Hernando de Soto and the Indians of Florida

Hernando de Soto and the Indians of Florida

Hernando de Soto and the Indians of Florida

Hernando de Soto and the Indians of Florida

Synopsis

"An important achievement. Hudson and Milanich have collaborated on determining the route of de Soto in Florida for several years and this book represents their current conclusions.... The world became whole five hundred years ago and Florida was at center stage."--Dan F. Morse, University of Arkansas and Arkansas State University

Hernando de Soto, the Spanish conquistador, is legendary in the United States today: counties, cars, caverns, shopping malls, and bridges all bear his name. This work explains the historical importance of his expedition, an incredible journey that began at Tampa Bay in 1539 and ended in Arkansas in 1543. De Soto's exploration, the first European penetration of eastern North America, preceded a demographic disaster for the aboriginal peoples in the region. Old World diseases, perhaps introduced by the de Soto expedition and certainly by other Europeans in the 16th and 17th centuries, killed many thousands of Indians. By the middle of the 18th century only a few remained alive. The de Soto narratives provide the first European account of many of these Indian societies as they were at the time of European contact. This work interprets these and other 16th century accounts in the light of new archaeological information, resulting in a more comprehensive view of the native peoples. Matching de Soto's route and camps to sites where artifacts from the de Soto era have been found, the authors reconstruct his route in Florida and at the same time clarify questions about the social geography and political relationships of the Florida Indians. They link names once known only from documents (e.g., the Uzita, who occupied territory at the de Soto landing site, and the Aguacaleyquen of north peninsular Florida) to actual archaeological remains and sites. Peering through the mists of centuries, Milanich and Hudson enlarge the picture of native groups of Florida at the point of European contact, allowing historians and anthropologists to conceive of these peoples in a new fashion. Jerald T. Milanich is curator of archaeology at the Florida Museum of Natural History, Gainesville. He is coeditor of First Encounters: Spanish Exploration in the Caribbean and the United States, 1492-1570 (UPF, 1989) and cocurator of the "First Encounters" exhibit that has traveled to major museums throughout the United States. He is the author or editor of a number of other books, including Florida Archaeology. Charles Hudson is professor of anthropology at the University of Georgia. He is the author or editor of nine books, including The Southeastern Indians, The Juan Pardo Expeditions, and Four Centuries of Southern Indians. In 1992 he was awarded the James Mooney Award from the Southern Anthropology Society.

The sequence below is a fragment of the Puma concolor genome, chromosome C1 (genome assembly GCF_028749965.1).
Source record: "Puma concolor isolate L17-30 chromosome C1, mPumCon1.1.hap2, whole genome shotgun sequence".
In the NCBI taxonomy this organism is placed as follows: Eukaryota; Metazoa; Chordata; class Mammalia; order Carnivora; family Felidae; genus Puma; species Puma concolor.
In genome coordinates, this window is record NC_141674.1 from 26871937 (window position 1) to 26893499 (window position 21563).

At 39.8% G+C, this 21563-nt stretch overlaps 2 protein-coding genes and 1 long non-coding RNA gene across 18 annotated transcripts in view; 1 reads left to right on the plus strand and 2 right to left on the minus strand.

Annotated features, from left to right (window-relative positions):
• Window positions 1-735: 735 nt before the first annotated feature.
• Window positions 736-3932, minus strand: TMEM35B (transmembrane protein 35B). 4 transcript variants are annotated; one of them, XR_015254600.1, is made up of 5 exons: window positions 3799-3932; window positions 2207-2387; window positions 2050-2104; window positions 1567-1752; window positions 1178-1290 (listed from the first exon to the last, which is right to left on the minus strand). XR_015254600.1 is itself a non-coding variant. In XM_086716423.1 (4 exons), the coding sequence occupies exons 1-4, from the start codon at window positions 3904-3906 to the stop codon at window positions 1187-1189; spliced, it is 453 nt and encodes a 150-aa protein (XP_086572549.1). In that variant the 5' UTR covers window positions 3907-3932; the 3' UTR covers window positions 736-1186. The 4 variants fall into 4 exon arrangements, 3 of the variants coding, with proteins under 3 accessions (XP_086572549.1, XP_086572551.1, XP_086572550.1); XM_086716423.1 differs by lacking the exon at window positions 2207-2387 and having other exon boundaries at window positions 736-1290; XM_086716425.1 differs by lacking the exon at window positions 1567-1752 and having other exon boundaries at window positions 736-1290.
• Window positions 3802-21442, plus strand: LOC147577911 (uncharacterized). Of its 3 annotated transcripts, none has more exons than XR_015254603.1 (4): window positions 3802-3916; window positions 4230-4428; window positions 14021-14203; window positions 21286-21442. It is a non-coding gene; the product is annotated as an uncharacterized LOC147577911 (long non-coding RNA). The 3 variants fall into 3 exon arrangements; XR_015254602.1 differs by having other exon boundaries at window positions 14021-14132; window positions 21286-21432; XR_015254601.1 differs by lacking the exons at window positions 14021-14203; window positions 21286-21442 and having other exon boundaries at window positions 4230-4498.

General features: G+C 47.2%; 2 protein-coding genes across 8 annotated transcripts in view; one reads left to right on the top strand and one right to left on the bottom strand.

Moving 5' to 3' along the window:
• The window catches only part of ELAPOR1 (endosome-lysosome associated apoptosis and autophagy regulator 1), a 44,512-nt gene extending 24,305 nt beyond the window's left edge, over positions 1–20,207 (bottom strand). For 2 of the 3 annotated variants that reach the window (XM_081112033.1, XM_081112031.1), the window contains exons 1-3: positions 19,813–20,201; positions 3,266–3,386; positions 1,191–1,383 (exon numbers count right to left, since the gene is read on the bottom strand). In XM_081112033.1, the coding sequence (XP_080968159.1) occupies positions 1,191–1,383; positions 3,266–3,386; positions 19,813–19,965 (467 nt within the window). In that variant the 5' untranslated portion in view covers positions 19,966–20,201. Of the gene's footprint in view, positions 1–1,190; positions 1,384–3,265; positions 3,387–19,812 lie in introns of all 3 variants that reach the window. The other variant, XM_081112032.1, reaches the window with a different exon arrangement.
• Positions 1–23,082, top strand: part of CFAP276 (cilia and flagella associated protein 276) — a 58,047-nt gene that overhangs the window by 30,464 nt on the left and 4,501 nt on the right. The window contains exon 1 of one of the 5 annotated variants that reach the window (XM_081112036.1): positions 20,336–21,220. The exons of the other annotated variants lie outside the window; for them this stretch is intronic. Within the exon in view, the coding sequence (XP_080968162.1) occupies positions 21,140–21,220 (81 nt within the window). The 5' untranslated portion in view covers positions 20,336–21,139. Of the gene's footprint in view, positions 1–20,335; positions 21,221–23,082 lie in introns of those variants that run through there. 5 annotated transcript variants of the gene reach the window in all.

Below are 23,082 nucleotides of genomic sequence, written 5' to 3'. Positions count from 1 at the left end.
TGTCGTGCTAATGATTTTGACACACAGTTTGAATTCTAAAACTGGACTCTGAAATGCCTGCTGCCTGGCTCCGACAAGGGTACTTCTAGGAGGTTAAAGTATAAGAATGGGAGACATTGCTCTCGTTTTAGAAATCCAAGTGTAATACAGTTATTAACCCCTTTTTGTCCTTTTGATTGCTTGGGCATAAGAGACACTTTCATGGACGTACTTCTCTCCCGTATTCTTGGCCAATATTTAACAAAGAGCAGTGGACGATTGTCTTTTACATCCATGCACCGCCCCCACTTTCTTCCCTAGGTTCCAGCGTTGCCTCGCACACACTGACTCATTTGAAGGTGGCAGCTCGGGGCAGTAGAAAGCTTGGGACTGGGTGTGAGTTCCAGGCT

Excerpt

We beseech and demand . . . that you accept the Church and the Superior Organization of the whole world and recognize the Supreme Pontiff, called the Pope, and that in his name you acknowledge the King and Queen, . . . his representatives, as the lords and superior authorities of these islands and mainlands. . . . If you do not do this, or resort maliciously to delay, we warn you that, with the aid of God, we will enter your land against you with force and will make war in every place and by every means we can and are able, and we will then subject you to the yoke and authority of the Church and of Their Highnesses. We will take you and your wives and children and make them slaves. . . . and we will take your property and will do you all the harm and evil we can. . . .

From the Requerimiento read by Spanish conquistadors to the people of the New World (Chamberlain 1948:25)

To contemporary Americans, Hernando de Soto is perhaps the most famous Spanish conquistador. We have counties, towns, hotels, bridges, automobiles, caverns, geological formations, shopping malls, and even pecan stores named for him. But the average American knows little about the de Soto expedition and its historical importance to our own past. We hope that this volume will help to remedy that shortcoming and bring to the public some understanding of de Soto's odyssey in Florida as well as an appreciation of the native peoples he encountered.

That encounter with Europeans was a prelude to a demographic disaster for the aboriginal peoples of Florida. Old World . . .

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